Commit yourself fully. It is too often that we leave buffer after buffer to make sure we are safe even if we fall. Adult eagles would push their kids down a cliff so they could either learn flying or die. It may sound cruel, but sometimes we need to just close our eyes and learn to take that leap of faith. Whatever it is that you have decided to do, do it cleanly and don’t look back.

It’s okay to be not okay.

Asking for help is often portrayed as a sign of weakness. But who is strong all the time? So many of us mask our insecurities, our fear of being lost and confused with a stony façade and an iron will. Unconsciously, we have pushed the ones who care about us further away with this twisted strength.

But perhaps being weak occasionally is what makes us human. It’s okay to feel unsure about what you want to be. It’s okay to fall and sob. It’s okay to be vulnerable and tender after being hit by a sudden loss.

No one should carry the burden of being strong all the time. So share your story with your family. Shed some tears with your friends. Find your direction with your partner. It’s okay to say “I’m not okay”.

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It’s all about being honest to yourself.

We’ve all been lost and come across crossroads before, not knowing which way is the right way to choose. The thing is, it really isn’t about being right. It’s about being honest to yourself. It’s about doing what you want to do deep inside your heart. It’s about looking at what you have and who you have and be grateful. It’s about being proud of yourself no matter what you chose in the end.

Therefore, there is just one more thing to say –

Good luck.

Featured photo credit: Picjumbo via picjumbo.com

More by this author

Eamon Suen

Student, The Hong Kong University of Science and Technology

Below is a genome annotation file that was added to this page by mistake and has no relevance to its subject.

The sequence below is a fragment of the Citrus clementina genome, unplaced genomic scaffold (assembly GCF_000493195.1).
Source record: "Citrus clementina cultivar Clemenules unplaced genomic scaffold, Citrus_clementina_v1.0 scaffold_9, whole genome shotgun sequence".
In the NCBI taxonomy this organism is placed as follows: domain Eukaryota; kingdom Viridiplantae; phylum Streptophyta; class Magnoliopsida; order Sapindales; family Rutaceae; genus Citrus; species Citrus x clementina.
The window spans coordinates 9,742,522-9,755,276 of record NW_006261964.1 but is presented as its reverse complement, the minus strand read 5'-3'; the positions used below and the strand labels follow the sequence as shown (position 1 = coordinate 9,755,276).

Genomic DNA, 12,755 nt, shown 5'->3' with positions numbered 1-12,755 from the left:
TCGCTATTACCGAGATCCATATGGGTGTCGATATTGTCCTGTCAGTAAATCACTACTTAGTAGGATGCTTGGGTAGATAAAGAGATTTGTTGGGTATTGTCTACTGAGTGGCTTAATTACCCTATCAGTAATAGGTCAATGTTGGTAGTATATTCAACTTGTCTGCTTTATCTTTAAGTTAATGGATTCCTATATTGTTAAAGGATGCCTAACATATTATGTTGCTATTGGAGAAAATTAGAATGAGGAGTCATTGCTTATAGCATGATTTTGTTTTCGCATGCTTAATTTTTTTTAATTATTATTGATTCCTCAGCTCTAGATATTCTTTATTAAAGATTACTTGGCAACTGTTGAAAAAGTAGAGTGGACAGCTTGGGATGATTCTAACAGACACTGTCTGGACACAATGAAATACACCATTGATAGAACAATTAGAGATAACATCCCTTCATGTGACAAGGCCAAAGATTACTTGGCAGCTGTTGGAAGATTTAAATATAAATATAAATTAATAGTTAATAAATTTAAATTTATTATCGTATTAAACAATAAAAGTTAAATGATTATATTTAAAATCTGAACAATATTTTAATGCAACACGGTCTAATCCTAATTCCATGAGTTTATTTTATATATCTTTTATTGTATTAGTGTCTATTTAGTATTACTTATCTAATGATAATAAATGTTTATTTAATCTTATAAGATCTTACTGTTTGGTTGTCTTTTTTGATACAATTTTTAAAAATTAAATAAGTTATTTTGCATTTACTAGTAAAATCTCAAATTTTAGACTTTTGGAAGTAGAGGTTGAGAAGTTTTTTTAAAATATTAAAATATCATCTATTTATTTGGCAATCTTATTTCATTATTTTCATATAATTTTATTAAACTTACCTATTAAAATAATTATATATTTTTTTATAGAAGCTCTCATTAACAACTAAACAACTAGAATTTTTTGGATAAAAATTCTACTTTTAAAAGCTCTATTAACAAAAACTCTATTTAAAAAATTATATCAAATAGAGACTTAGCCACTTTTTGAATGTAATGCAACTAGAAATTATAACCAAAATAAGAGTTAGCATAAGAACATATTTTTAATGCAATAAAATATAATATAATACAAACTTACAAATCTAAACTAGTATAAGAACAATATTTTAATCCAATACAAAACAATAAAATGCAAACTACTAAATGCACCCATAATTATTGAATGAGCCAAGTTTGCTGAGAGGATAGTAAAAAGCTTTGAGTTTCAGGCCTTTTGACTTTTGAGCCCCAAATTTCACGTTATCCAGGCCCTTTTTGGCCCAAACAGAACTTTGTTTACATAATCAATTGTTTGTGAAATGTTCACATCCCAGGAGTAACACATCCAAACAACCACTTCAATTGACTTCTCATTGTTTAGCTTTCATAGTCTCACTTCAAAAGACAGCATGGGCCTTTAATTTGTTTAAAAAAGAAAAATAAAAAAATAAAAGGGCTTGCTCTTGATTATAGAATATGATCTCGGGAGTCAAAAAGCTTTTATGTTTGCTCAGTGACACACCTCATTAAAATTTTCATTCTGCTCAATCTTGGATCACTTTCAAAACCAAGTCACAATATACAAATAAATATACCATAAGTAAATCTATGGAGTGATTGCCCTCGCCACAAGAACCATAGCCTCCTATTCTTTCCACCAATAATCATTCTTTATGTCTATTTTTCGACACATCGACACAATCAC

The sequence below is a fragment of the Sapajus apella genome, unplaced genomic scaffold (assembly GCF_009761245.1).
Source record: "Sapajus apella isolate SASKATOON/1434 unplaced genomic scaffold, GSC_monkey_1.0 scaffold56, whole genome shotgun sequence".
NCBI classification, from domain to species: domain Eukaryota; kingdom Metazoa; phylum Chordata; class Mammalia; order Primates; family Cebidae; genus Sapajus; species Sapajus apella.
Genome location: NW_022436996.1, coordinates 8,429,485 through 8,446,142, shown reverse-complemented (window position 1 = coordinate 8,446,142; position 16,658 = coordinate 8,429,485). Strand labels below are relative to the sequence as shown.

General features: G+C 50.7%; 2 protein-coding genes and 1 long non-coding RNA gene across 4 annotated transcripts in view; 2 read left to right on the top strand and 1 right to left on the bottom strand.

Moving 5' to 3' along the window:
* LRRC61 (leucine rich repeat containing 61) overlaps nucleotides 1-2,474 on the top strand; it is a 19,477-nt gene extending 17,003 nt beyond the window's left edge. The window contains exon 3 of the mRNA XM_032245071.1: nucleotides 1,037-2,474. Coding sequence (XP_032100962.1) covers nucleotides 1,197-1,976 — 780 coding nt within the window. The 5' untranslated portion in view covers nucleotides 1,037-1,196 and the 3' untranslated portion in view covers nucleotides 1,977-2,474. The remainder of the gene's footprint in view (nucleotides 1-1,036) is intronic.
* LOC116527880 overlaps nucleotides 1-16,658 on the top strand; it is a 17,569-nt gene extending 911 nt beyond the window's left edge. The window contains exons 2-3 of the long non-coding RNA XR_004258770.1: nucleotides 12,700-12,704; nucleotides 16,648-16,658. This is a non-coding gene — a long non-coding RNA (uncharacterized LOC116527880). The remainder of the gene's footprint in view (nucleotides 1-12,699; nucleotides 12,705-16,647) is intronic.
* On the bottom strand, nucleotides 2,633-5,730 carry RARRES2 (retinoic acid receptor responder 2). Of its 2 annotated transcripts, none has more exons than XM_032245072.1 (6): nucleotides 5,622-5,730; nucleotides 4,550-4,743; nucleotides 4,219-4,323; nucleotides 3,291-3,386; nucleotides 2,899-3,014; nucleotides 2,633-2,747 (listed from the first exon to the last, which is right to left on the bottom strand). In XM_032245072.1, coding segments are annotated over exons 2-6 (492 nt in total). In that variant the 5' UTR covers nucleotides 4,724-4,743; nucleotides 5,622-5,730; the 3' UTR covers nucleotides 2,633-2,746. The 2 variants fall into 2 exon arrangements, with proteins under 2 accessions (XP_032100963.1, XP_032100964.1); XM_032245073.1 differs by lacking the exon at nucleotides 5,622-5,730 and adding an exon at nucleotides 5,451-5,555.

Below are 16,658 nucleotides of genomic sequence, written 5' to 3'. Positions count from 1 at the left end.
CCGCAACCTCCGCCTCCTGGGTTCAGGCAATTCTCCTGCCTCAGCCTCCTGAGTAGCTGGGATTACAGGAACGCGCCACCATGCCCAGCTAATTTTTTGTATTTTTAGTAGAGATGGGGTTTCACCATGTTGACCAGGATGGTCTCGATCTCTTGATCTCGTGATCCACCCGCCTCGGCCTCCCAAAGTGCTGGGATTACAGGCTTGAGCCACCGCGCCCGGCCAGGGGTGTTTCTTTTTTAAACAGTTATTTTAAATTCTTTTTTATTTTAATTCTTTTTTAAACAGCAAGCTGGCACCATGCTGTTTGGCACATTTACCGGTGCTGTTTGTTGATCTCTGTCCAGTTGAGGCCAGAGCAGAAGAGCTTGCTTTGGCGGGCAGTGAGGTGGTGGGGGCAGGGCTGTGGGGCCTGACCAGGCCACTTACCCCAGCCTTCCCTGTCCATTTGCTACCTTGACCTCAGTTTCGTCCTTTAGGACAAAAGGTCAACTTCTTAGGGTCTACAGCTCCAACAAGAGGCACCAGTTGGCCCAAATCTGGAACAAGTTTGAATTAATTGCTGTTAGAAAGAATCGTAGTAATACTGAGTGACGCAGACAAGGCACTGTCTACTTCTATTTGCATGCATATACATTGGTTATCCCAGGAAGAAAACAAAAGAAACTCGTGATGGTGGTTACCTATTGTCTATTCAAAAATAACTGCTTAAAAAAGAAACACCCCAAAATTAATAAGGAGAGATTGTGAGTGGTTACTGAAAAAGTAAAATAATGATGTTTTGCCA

Life Is Not Supposed To Be Fair, We’re Supposed to Learn To Live With It If You Want To Be Successful, You May Need To Cut Off Something From Life The Earlier You Understand These Truths Of Happiness The Better Accept Where You Are And Happiness Is At Your Fingertips Your New Habits Will Stick With These 5 Killer Strategies

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Last Updated on February 11, 2021

Easily Misunderstood by Others? 6 Barriers You Should Overcome to Make Communication Less Frustrating

Easily Misunderstood by Others? 6 Barriers You Should Overcome to Make Communication Less Frustrating

How often have you said something simple, only to have the person who you said this to misunderstand it or twist the meaning completely around? Nodding your head in affirmative? Then this means that you are being unclear in your communication.

Communication should be simple, right? It’s all about two people or more talking and explaining something to the other. The problem lies in the talking itself, somehow we end up being unclear, and our words, attitude or even the way of talking becomes a barrier in communication, most of the times unknowingly. We give you six common barriers to communication, and how to get past them; for you to actually say what you mean, and or the other person to understand it as well…

The 6 Walls You Need to Break Down to Make Communication Effective